At no point in the experience did I ever feel really challenged. With so much HP and the threat of bottomless pits nullified by the measly damage they cause, you'll rarely ever be in danger of a Game Over. In fact, to the best of my recollection, I never did get one. Actually figuring out how to advance can get a little tricky in later stages, but the solution is usually to go back and make sure you didn't miss any doors, and to switch to 3D to see if there are any secrets you overlooked. So it ends up being more about backtracking and being really observant to see where you can use a tool or find a door than about actually figuring a series of things out.

That's not to say there aren't some cool parts. One stage has you not only changing dimensions, but also lets you hit special blocks to change gravity. Trying to manage walking on the walls and ceiling while also looking for clues in 3D and not getting totally lost was quite the experience. Another stage pokes fun at computer and video game geeks with some rather funny material culminating in a parody of a dating sim game. The game's core is enjoyable despite being easy. With the pleasant controls, enjoyable story, and often nice visuals, I was really hooked for a time.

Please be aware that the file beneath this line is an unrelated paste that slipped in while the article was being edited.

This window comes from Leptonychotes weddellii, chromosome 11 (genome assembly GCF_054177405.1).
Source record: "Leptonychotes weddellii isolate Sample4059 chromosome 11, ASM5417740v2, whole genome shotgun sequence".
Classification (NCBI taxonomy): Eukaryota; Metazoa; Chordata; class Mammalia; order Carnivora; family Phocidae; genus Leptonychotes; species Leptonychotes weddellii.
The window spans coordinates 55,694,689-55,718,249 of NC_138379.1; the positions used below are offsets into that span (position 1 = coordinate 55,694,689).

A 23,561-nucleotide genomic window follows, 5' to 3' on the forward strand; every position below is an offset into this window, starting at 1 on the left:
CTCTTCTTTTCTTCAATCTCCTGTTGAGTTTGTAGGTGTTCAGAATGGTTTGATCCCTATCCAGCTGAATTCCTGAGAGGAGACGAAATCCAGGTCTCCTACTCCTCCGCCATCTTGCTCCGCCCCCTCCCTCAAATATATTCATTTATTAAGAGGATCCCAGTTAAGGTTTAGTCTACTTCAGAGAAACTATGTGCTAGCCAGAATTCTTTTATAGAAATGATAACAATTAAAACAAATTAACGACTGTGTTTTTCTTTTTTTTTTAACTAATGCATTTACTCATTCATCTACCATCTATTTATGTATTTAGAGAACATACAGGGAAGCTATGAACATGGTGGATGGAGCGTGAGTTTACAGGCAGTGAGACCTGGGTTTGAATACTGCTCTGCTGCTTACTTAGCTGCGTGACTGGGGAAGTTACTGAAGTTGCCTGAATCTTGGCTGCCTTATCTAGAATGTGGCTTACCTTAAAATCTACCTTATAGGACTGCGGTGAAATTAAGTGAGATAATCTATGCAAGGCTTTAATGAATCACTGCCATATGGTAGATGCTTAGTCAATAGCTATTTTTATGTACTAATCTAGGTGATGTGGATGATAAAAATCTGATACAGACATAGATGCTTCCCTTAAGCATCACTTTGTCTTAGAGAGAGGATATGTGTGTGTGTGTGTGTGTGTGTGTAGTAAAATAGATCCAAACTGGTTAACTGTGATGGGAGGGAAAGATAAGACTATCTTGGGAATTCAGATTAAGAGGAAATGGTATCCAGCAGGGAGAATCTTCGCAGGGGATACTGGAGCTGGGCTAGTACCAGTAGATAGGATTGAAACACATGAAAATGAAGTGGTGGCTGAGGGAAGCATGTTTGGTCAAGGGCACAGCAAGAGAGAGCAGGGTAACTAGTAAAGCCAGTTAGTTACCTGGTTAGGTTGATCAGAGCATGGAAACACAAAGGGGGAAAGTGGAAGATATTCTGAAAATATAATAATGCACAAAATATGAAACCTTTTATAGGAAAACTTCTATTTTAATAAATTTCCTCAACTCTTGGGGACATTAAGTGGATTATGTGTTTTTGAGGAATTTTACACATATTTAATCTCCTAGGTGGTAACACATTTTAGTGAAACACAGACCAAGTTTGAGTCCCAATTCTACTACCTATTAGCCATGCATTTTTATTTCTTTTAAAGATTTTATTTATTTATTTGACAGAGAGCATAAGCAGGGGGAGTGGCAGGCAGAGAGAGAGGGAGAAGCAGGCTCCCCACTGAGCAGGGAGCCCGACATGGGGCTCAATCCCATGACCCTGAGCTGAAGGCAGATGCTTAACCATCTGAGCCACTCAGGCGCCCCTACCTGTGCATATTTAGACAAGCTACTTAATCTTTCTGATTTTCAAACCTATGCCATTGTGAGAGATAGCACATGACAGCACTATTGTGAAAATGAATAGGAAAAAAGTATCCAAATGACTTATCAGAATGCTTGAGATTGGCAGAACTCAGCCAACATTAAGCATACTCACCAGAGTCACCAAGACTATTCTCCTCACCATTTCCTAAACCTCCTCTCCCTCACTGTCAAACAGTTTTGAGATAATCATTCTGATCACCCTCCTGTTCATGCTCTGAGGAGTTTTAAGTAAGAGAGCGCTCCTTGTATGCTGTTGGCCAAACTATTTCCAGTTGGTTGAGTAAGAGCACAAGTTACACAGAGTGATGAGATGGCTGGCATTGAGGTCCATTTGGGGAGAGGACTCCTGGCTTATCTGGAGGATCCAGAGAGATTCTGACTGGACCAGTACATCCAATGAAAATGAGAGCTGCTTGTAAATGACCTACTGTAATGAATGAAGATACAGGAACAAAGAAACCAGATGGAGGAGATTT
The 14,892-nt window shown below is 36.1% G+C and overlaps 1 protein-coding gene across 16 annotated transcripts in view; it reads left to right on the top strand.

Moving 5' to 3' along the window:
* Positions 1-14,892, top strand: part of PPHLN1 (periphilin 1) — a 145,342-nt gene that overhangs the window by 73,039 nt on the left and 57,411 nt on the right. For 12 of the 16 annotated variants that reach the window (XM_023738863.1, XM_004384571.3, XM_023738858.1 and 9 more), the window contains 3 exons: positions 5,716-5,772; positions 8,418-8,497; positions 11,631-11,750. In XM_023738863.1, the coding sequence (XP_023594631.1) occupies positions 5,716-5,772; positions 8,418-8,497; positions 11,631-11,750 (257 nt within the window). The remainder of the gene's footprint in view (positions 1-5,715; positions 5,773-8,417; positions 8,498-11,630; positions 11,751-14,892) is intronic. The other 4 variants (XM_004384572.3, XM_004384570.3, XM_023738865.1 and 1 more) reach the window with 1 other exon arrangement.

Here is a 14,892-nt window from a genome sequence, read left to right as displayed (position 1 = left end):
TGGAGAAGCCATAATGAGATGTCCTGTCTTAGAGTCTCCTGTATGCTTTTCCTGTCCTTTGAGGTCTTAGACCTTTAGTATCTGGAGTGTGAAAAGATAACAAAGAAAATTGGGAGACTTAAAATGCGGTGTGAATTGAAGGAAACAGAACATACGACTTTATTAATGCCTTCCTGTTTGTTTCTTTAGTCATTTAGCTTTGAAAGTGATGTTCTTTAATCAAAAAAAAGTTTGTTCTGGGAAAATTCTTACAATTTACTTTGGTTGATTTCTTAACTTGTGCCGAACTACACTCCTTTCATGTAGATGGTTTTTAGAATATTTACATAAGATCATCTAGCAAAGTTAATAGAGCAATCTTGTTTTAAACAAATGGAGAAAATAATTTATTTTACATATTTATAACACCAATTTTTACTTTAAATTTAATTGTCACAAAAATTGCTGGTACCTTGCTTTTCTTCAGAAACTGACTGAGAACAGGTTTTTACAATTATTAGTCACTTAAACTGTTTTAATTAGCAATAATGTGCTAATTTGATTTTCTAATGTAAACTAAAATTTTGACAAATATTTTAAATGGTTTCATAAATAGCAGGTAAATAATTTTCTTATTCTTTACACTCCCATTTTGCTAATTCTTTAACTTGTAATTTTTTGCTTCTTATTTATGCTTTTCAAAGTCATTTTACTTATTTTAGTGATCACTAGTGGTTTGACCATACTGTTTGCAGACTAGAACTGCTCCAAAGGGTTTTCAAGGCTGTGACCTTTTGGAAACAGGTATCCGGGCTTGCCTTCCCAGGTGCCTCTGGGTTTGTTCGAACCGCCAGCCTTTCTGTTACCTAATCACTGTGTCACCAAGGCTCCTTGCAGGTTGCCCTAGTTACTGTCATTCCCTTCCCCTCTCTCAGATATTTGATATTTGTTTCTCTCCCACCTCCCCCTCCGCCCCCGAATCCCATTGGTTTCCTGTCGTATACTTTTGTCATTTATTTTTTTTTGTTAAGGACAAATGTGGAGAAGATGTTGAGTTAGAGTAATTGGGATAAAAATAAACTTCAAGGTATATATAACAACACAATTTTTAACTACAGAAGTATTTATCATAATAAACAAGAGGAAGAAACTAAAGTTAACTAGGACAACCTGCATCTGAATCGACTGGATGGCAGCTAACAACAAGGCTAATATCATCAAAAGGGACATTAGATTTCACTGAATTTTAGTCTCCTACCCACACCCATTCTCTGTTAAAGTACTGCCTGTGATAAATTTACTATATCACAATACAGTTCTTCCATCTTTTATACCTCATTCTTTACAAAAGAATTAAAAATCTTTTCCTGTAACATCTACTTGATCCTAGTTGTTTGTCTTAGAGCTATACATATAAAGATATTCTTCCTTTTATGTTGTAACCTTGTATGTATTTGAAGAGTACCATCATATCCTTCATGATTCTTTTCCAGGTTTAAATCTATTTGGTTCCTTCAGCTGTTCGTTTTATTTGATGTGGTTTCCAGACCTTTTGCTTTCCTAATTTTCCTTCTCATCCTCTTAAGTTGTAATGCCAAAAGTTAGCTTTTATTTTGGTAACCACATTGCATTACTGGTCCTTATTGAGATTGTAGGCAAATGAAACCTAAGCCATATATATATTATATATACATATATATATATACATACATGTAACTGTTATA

But that backtracking I mentioned. The game's biggest flaw, it's necessary for almost all stages. I actually felt insulted by some of the things I was forced to do to progress and I fail to understand how people who enjoy videogames could have implemented some of this. In one case, after a few minutes of platforming, I reached a dead end with some blocks and no clue about how to proceed. So I marched back to town and was given the solution. Okay, not much harm done. After getting back to where I left off, and teveral minutes of enemy crushing and gap jumping after that, another dead end. Wait, you mean I have to walk all the way back to town AGAIN? Well, here we go. And not only did I get another clue, but I had to get out a piece of paper and write out a stupidly long sequence telling me what blocks to hit in what order. Am I supposed to be having fun now?